THE United States plans to come to the party and challenge China’s strong influence in Zimbabwe by developing a roadmap to help transform the country into a regional growth hub.
An analysis carried out by a former US ambassador to Zimbabwe, Charles Ray and senior fellow in the Foreign Policy Research Institute’s Africa Programme, Michael Walsh urges the American Congress to play an active role the plan.
Washington’s Integrated Country Strategy for Zimbabwe (ICS Zimbabwe) declared that Zimbabwe is of “strategic importance to the United States”, and “a potential growth hub for southern Africa”.
“The ICS Zimbabwe acknowledges that China has ‘expanded its influence’ in Zimbabwe, and this is providing Beijing with near-unfettered access to Zimbabwean natural resources, including base minerals that are critical to the global clean-energy transition,” the report read.
“At the same time, the ICS declares that the Zimbabwean economy is currently functioning ‘for the benefit of a privileged few, including the President, his family, senior military officials and a small group of elite ruling party and private sector actors’.
“In parallel, there is a need to identify the conditions under which the transformation of Zimbabwe into a growth hub for southern Africa would support the administration’s policy of focusing on the transnational aspects of corruption.
“One cannot assume that the transformation of the country into a regional growth hub would be of much benefit to ordinary Zimbabweans. It could very well fuel the spread of corruption and widen the already massive inequities that exist across the country.”
Ray and Walsh said Washington should involve Congress early in the planning process to ensure congressional support and resources to pursue the transformation of Zimbabwe into a growth hub for southern Africa as a US national security interest.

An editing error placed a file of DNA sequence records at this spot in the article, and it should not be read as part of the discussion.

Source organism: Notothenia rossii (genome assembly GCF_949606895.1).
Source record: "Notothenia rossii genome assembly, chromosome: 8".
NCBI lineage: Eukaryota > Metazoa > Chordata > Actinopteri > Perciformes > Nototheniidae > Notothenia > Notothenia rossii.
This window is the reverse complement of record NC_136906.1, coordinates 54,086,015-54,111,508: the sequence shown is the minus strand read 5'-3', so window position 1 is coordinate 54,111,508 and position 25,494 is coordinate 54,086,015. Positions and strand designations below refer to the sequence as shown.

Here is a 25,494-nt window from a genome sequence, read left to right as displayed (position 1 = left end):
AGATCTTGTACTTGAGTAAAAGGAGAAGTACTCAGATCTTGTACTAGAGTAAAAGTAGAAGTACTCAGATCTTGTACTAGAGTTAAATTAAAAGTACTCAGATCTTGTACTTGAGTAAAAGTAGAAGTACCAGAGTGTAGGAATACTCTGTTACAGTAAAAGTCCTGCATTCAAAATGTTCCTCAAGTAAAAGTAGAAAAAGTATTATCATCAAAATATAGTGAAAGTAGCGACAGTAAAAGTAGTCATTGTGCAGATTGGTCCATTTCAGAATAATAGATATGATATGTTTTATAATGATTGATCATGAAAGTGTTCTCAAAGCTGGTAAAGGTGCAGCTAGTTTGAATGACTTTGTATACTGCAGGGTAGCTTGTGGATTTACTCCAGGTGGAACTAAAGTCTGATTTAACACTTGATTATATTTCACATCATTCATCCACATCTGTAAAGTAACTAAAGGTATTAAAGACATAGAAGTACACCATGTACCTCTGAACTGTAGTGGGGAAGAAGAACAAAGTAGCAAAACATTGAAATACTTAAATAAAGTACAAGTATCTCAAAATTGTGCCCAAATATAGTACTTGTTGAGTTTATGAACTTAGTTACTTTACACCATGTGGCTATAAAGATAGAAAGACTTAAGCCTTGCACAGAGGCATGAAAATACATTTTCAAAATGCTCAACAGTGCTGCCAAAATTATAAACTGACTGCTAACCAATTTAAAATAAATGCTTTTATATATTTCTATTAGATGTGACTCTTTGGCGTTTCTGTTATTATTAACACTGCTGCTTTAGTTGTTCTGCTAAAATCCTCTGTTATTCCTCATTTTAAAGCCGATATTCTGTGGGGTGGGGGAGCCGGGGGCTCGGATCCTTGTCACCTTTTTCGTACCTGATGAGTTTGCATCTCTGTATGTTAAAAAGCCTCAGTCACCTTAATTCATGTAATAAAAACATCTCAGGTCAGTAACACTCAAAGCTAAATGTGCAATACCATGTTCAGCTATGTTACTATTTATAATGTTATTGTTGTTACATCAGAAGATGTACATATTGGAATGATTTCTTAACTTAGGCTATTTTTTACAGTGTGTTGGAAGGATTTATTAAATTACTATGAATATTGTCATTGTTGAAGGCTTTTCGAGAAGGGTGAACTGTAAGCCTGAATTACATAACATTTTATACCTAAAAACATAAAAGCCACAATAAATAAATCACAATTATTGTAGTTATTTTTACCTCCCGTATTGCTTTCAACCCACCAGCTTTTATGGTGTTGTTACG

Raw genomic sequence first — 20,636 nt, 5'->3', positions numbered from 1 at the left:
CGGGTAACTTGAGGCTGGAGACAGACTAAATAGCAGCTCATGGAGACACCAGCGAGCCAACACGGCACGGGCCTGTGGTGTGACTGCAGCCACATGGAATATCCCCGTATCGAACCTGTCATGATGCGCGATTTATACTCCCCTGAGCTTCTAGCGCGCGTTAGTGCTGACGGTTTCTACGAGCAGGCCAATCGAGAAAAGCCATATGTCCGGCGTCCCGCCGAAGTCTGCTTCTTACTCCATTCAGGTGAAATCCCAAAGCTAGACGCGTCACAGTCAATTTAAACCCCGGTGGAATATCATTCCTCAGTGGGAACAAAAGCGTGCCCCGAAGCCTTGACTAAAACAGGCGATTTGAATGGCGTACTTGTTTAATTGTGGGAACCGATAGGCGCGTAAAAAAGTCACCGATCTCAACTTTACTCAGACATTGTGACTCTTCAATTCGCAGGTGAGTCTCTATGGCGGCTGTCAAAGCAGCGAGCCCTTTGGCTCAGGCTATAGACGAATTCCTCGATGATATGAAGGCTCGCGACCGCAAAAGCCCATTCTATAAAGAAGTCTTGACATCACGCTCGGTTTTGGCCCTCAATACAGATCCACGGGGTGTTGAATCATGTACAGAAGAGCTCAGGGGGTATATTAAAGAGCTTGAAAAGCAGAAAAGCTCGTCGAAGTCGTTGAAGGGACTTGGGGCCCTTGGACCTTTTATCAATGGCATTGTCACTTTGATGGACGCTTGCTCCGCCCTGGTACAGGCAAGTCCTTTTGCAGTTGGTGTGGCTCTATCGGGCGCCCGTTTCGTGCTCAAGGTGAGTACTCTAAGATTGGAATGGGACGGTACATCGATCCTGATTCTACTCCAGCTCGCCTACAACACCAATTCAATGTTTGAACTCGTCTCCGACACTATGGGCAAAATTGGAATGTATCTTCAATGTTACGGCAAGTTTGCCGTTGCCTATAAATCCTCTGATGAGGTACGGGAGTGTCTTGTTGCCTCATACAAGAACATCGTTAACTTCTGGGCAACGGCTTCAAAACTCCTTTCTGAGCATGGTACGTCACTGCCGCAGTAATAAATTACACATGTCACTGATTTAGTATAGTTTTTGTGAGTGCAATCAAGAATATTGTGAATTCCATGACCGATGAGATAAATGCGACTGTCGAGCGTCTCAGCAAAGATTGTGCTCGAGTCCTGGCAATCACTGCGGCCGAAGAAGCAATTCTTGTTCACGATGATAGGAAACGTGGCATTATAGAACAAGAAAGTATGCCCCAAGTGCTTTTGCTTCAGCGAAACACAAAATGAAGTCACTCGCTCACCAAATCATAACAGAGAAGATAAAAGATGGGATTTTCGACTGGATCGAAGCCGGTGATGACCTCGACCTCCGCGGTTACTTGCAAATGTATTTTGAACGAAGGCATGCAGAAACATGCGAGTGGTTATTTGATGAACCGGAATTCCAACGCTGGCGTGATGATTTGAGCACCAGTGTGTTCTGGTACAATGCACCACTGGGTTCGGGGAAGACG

“The State Department would need to involve relevant committees of Congress in the early stages of the planning process to garner the support needed for a robust pursuit of this policy goal.
“Congress would likely be receptive to innovative approaches for partnering with a country known to have large deposits of rare earth metals that are used in the manufacture of electronics, batteries, and magnets. Members do not want these important resources to fall under the control and direction of major-power competitors.”
Relations between Harare and Washington have been frosty due to economic sanctions imposed on the former in 2001.
“Congress would likely be receptive to innovative approaches for partnering with a country known to have large deposits of rare earth metals that are used in the manufacture of electronics, batteries, and magnets. Members do not want these important resources to fall under the control and direction of major-power competitors.
“However, Congress would likely be sensitive to the costs and risks of pursuing such a long-term goal with a government that has long been hostile to US interests,” the report further reads.
Source: The Standard